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Depression Symptom Checker Tool

The Depression Symptom Checker tool can help you learn about depression. Use this tool to create a list of your symptoms and rate how much the symptoms impact your life on a daily basis. The checklist is divided into 6 symptom categories that are associated with depression. You can also learn more about symptoms of depression here.

For each statement choose a number from 0 to 4 that describes the impact on your daily life, where 4 has the highest impact and 0 has no impact:

  • 0 = no impact on daily life/no symptoms
  • 1 = mild impact on daily life
  • 2 = moderate impact on daily life
  • 3 = severe impact on daily life
  • 4 = debilitating impact on daily life

It is important to remember that this is not a “score” but a way to help you communicate how much you feel the symptom impacts your daily life. When you finish you will be able to print out your symptoms and share this information with your doctor. Use the Doctor Discussion Guide to prepare for your doctor’s visit.

Rate how much the following symptoms apply to you.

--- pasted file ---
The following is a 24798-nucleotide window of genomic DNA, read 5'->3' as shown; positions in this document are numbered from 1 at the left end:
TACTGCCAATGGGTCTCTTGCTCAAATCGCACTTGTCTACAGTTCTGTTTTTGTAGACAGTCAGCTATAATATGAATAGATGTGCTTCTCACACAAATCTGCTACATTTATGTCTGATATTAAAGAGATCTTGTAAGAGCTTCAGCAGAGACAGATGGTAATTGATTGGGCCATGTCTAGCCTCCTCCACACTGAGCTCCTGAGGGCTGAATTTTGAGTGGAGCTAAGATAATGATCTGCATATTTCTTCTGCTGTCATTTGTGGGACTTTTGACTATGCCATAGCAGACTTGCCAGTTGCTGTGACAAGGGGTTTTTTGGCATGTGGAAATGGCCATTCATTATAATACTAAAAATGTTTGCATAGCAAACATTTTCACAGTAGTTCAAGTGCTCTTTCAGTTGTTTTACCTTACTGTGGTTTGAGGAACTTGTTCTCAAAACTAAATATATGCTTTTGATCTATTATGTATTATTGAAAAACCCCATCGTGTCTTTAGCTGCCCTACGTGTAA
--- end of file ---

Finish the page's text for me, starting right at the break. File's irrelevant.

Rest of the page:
1. Emotions

Depression can affect anyone at any age, although it most commonly appears between 15 and 45 years of age.

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No Impact
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Mild
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0
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No Impact
Mild
Moderate
Severe
Debilitating
0
1
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No Impact
Mild
Moderate
Severe
Debilitating

Visit your doctor with these results, when booking your appointment inform your doctor that you may need extra time to discuss these matters. Getting help for your depression can change your life. Don’t wait- depression is an illness that can, and should be treated.

Thoughts about death or suicide are common in depression, and it’s important to take such thoughts seriously. If you feel like giving up or as if you might hurt yourself, get help immediately: call your doctor, go to the emergency room or call 911.

This tool is adapted with permission from similar content found on www.depressionhurts.ca.